12019-01-27T21:08:36+00:00Patrick Keatingfdfdb363527b48ac29800c3d2a6f44da6939bc3b12The Human Comedy (1943)plain2019-04-26T19:22:40+00:00Patrick Keatingfdfdb363527b48ac29800c3d2a6f44da6939bc3bThe bright exterior lighting allows cinematographer Harry Stradling to photograph the park scene in deep focus, juxtaposing Tom and Diana in the lower foreground with the vividly costumed dancers in the upper background. The laterally moving camera treats each group as a separate entity, with its own dances, its own costume design, and its own music, suggesting that each group’s ethnic identity has been carefully preserved, not melted away.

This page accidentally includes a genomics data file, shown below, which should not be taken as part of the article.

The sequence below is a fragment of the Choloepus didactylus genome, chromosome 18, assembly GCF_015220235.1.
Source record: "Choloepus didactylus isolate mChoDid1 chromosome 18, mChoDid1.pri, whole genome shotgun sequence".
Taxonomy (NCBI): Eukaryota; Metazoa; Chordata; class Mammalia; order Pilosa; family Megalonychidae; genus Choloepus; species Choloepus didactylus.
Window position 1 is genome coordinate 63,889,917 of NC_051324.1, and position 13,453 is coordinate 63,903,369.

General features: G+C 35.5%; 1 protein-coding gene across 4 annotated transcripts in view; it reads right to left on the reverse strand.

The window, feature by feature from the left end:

12019-01-27T20:41:58+00:00Patrick Keatingfdfdb363527b48ac29800c3d2a6f44da6939bc3bChapter Three: Dynamism, Seriality, and ConvergencePatrick Keating3Chapter on the use of the moving camera in the representation of modernityplain1272019-01-28T02:02:02+00:00Patrick Keatingfdfdb363527b48ac29800c3d2a6f44da6939bc3b
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12019-01-27T20:48:29+00:003.15 The Human Comedy1The Human Comedy (1943)plain2019-01-27T20:48:29+00:00Critical Commons19432019-01-25T15:52:08ZVideoClarence BrownThe Human Comedy